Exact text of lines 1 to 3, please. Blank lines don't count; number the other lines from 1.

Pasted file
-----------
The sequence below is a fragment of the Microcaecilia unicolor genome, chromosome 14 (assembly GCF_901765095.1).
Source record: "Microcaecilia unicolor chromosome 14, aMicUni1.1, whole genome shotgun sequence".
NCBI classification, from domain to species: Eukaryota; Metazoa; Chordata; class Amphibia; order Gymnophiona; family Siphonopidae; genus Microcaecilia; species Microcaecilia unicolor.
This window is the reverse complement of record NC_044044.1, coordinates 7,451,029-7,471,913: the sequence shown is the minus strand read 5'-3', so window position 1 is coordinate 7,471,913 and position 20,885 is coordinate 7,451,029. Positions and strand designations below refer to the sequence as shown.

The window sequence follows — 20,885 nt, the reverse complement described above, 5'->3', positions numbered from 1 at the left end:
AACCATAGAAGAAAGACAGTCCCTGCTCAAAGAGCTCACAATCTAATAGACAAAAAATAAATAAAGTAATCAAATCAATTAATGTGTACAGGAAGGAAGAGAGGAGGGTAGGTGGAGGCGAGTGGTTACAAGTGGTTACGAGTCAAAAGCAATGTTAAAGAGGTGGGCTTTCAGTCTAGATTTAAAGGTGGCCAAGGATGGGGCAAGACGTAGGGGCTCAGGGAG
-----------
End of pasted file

The sequence below is a fragment of the Microcaecilia unicolor genome, chromosome 14 (assembly GCF_901765095.1).
Source record: "Microcaecilia unicolor chromosome 14, aMicUni1.1, whole genome shotgun sequence".
NCBI classification, from domain to species: Eukaryota; Metazoa; Chordata; class Amphibia; order Gymnophiona; family Siphonopidae; genus Microcaecilia; species Microcaecilia unicolor.